Are you or a loved one using electronic cigarettes (e-cigarettes or e-cigs) to quit smoking? If so, you’re puffing (and huffing) up the wrong tree. Here’s why – it may actually be harder to quit smoking with e-cigs.
Despite what the e-cigarette industry’s marketing messages promote, e-cigarettes are not proven to be an effective, smoking cessation tool. In a California study published in the June 2015 edition of American Journal of Public Health, researchers surveyed smokers and looked into their attempts to quit. They concluded that, “smokers who have used e-cigarettes may be at increased risk for not being able to quit smoking.” It’s worth noting, too, that electronic cigarettes are not approved by the U.S. Federal Drug Administration (FDA) for treating tobacco dependence.
E-Cigarette Health Hazards
I can’t imagine that anyone doesn’t know that cigarette smoking is one of the deadliest habits, associated with cardiovascular disease, respiratory dysfunction, cancer, and more. I recently read that the side effects of smoking e-cigarettes are just as bad. Case in point: In 2014, a group of Saudi researchers analyzed 28 published studies relating to electronic cigarettes and their hazards. Through their analysis, they learned that e-cigarette use is associated with adverse health effects, including “headache, chest pain, nausea, and cough, and major adverse events, such as hospitalizations for pneumonia, congestive heart failure, seizure, rapid heart rate, and burns related to routine use. Case reports of lung disease attributable to the use of e-cigarettes have also been published.”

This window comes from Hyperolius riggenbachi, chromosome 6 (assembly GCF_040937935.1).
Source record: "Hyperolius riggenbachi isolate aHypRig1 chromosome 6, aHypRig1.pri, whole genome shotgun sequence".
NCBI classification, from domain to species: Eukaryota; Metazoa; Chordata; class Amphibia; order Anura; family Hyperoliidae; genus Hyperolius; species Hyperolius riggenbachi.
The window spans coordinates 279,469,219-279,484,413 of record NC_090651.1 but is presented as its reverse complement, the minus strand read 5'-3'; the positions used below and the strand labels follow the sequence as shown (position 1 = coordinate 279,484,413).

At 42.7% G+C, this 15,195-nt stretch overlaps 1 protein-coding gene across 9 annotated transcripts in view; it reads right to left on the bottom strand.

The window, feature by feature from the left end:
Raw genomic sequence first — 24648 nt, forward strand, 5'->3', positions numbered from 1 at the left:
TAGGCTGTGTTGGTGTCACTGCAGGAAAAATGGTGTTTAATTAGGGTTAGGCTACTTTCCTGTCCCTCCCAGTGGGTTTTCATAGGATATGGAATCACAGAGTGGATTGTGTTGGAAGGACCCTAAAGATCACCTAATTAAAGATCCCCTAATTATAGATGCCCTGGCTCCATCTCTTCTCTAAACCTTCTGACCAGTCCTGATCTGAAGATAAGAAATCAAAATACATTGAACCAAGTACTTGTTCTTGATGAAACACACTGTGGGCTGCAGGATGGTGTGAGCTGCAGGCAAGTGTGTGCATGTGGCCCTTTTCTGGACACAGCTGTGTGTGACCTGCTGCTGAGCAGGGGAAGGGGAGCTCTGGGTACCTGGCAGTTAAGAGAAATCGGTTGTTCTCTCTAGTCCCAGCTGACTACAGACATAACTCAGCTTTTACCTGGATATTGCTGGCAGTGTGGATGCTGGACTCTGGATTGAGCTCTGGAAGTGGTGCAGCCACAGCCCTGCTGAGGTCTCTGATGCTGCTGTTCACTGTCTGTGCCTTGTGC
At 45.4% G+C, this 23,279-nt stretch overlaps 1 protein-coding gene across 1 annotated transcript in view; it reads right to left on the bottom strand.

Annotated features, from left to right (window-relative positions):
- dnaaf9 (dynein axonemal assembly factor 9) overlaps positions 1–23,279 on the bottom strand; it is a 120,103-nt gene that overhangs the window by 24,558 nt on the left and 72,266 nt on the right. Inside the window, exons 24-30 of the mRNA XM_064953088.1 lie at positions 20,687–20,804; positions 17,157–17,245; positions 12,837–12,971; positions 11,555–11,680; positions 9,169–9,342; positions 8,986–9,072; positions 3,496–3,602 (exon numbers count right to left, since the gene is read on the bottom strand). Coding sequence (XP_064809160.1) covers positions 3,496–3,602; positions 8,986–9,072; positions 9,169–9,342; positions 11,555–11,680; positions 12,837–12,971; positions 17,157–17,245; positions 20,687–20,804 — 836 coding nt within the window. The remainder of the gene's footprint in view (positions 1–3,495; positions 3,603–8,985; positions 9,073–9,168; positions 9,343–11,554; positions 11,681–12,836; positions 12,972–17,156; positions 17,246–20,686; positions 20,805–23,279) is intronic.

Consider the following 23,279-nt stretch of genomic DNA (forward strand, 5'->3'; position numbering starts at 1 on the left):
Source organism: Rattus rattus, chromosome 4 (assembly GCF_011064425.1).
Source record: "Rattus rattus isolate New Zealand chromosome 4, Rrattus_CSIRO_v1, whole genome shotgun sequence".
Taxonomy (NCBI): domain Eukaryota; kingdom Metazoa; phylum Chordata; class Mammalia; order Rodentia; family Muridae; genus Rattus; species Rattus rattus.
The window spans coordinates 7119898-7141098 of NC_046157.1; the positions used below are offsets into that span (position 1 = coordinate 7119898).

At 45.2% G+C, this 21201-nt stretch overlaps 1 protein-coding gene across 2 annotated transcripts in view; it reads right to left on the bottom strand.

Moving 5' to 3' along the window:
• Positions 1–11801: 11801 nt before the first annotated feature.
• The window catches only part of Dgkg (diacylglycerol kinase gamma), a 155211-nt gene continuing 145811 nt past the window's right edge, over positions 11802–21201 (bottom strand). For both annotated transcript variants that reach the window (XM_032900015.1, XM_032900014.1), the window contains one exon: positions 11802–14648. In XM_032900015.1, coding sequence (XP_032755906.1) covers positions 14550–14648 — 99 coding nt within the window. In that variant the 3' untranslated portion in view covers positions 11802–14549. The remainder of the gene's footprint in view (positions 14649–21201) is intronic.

Speaking of cancer: While e-cigarettes don’t contain tobacco, they do contain nicotine, with varying concentrations of the drug per puff and per cartridge. Nicotine carries huge health risks.
For one thing, it’s damaging to your heart. It causes blood platelets to stick together, contributing to plaque formation and increasing the risk of a blood clot to the heart. Nicotine also constricts blood vessels, making it harder for your heart to do its job, therefore raising risk of elevated blood pressure.
Nicotine is also a major carcinogen. It stimulates new blood vessel growth in tumors and thus encourages them to grow, explains a report in the Journal of Cellular Biochemistry.Tumors depend on a reliable blood supply to grow and survive. Various tumors and cancers are linked to nicotine consumption: non-small cell and small cell lung cancer; head and neck tumors; gallbladder tumors; and bladder, stomach, kidney, breast, and colorectal cancers.
Finally, nicotine is habit-forming, making e-cigarettes a delivery system for a drug on which you can get hooked. Nicotine activates pleasure centers in the brain, making smokers feel good, even euphoric and craving more of the drug.
Worth mentioning too, is that in 2009, the FDA issued one of the first reports on e-cigarettes. It identified the carcinogens and toxic chemicals found in them – including diethylene glycol, a harmful ingredient in antifreeze. The report noted, too, that the many flavoring agents offered in e-cigarettes contain chemicals that can cause respiratory disease.
E-Cigarettes Can Be a Gateway Device
Parents beware: The use of electronic cigarettes by teens in the U.S. is on the rise. In fact it tripled from 2013 to 2014, surpassing their use of traditional tobacco products such as cigarettes and cigars, says a report by the U.S. Centers for Disease Control and Prevention (CDC) and FDA. What’s more, teens who have experimented with electronic cigarettes may be more likely to smoke regular cigarettes, according to a 2015 study published in the Journal of the American Medical Association – Pediatrics.
Better Ways to Quit Smoking